Surprisingly something like this really works:
index=_internal (earliest=-2d@d latest=@d sourcetype=scheduler) OR (earliest=-1d@d sourcetype=splunkd) | timechart count by sourcetype
see the picture for the result:
This does work, but not the way you think. The earliest and latest work, but the Time Picker is still utilized for the date range. What this means is if you leave the Time Picker as "All Time", that it will have to search through all time and it is extremely slow, especially compared to if you run the search(es) independently.
Your best option to avoid the "searching over a long date range" is to use the
multisearch search command:
| multisearch [ search index=_internal earliest=-2d@d latest=@d sourcetype=scheduler ] [ search sourcetype=splunkd earliest=-1d@d ]
gkanapathy, I would agree with your response, but it would not work in my circumstance (at least with my current knowledge). below is the query that I was trying to do as a Subsearch but was unable to get it to work properly because of what myself and MuS explained above and below.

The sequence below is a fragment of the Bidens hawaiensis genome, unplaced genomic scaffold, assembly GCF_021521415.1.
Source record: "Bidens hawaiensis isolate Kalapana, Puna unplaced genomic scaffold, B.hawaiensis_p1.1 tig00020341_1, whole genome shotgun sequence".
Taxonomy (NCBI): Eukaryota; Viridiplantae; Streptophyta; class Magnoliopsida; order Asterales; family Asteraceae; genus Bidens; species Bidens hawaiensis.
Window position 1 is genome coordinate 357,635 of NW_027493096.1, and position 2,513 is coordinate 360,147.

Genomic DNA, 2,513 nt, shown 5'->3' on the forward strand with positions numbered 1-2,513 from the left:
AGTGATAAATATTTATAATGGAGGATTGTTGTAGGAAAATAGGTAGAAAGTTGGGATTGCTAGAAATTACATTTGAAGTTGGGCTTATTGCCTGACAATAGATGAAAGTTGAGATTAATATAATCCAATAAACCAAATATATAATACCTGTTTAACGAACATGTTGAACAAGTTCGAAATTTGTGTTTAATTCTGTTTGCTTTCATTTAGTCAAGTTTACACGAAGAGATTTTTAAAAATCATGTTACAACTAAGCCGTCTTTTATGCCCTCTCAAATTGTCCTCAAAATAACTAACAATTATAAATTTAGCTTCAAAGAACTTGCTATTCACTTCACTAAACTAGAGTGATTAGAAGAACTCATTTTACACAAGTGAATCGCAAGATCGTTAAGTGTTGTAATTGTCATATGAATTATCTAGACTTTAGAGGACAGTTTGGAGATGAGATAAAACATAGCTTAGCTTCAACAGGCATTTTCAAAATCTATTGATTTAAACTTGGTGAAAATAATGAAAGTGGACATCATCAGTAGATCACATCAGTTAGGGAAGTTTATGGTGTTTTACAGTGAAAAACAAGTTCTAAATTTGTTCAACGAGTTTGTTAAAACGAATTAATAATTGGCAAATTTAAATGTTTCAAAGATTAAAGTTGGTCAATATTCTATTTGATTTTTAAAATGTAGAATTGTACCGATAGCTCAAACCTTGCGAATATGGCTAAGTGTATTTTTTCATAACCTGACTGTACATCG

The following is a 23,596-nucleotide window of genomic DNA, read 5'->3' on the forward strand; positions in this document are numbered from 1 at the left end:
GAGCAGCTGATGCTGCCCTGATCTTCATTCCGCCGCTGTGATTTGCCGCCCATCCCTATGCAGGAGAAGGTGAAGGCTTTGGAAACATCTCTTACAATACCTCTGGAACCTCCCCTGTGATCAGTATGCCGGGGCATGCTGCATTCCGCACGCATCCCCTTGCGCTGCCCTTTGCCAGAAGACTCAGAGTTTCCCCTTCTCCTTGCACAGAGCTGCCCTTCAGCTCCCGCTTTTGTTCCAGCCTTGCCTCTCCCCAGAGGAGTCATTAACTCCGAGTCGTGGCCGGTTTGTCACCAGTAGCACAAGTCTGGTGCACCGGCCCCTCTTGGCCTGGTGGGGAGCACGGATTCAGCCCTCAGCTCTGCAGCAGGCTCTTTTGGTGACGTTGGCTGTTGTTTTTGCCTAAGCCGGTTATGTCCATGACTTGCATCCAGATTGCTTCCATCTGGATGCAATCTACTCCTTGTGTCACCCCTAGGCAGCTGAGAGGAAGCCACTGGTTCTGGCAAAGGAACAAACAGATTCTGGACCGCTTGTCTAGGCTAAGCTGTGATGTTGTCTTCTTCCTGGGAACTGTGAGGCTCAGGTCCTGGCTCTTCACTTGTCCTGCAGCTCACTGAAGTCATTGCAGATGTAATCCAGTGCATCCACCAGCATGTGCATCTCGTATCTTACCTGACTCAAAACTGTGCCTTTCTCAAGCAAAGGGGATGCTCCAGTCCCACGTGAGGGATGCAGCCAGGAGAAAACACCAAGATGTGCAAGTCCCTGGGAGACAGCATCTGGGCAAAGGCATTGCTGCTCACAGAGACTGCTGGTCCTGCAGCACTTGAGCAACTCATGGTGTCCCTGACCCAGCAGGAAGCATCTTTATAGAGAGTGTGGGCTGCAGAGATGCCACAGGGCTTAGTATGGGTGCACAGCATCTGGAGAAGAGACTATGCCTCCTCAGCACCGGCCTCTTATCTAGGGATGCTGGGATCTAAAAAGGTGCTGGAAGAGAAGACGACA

sourcetype=checks checknumber=XXX | eval earliest=strftime(time-2, "%m/%d/%Y:%H:%M:%S") | eval latest=strftime(_time+2, "%m/%d/%Y:%H:%M:%S") | fields + earliest, latest, sourcetype | format "" "(" "" ")" "OR" ""
A Point to add here:
Searching each time range separately has the earliest and latest times set correctly, but searching them with an OR in between made it so that it windowed the search by the range of the time picker in the search bar. So if that were set to, say, "All Time," it would search over the entire contents of your sourcetypes just to pull out data between those two date ranges. By the same token, if it were set to "Today", it would cut off entries outside of today and give you an incomplete answer. (And if it were set to something that didn't overlap with either of the date ranges in the search, it would give you an error.)